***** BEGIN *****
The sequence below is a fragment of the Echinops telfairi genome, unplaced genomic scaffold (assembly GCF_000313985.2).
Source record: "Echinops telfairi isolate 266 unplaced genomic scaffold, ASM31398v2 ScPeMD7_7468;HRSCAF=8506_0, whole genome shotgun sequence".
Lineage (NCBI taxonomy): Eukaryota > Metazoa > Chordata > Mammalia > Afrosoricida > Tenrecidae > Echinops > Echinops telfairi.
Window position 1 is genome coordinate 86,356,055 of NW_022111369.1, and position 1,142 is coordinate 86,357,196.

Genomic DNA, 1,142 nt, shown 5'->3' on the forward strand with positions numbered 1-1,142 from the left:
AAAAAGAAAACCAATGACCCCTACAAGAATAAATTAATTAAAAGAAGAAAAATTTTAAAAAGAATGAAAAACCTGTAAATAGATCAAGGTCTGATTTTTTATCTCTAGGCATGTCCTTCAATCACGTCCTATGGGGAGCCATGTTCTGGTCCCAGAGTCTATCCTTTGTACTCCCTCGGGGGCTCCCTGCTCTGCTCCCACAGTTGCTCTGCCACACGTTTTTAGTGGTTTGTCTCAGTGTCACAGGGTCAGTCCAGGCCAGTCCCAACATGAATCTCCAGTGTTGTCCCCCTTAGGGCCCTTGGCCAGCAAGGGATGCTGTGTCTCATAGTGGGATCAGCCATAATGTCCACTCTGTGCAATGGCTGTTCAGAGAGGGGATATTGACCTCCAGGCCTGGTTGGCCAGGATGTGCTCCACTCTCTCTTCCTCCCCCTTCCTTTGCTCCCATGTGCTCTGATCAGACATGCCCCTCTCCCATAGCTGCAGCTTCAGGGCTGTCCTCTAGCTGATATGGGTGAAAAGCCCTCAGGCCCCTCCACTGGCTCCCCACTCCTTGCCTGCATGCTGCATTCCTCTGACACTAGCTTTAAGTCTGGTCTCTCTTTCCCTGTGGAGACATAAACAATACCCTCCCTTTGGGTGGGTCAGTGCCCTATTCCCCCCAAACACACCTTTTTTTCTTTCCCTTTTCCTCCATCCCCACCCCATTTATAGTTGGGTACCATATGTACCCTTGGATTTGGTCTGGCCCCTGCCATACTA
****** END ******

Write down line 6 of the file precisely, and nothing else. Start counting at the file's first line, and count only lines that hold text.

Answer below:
AAAAAGAAAACCAATGACCCCTACAAGAATAAATTAATTAAAAGAAGAAAAATTTTAAAAAGAATGAAAAACCTGTAAATAGATCAAGGTCTGATTTTTTATCTCTAGGCATGTCCTTCAATCACGTCCTATGGGGAGCCATGTTCTGGTCCCAGAGTCTATCCTTTGTACTCCCTCGGGGGCTCCCTGCTCTGCTCCCACAGTTGCTCTGCCACACGTTTTTAGTGGTTTGTCTCAGTGTCACAGGGTCAGTCCAGGCCAGTCCCAACATGAATCTCCAGTGTTGTCCCCCTTAGGGCCCTTGGCCAGCAAGGGATGCTGTGTCTCATAGTGGGATCAGCCATAATGTCCACTCTGTGCAATGGCTGTTCAGAGAGGGGATATTGACCTCCAGGCCTGGTTGGCCAGGATGTGCTCCACTCTCTCTTCCTCCCCCTTCCTTTGCTCCCATGTGCTCTGATCAGACATGCCCCTCTCCCATAGCTGCAGCTTCAGGGCTGTCCTCTAGCTGATATGGGTGAAAAGCCCTCAGGCCCCTCCACTGGCTCCCCACTCCTTGCCTGCATGCTGCATTCCTCTGACACTAGCTTTAAGTCTGGTCTCTCTTTCCCTGTGGAGACATAAACAATACCCTCCCTTTGGGTGGGTCAGTGCCCTATTCCCCCCAAACACACCTTTTTTTCTTTCCCTTTTCCTCCATCCCCACCCCATTTATAGTTGGGTACCATATGTACCCTTGGATTTGGTCTGGCCCCTGCCATACTA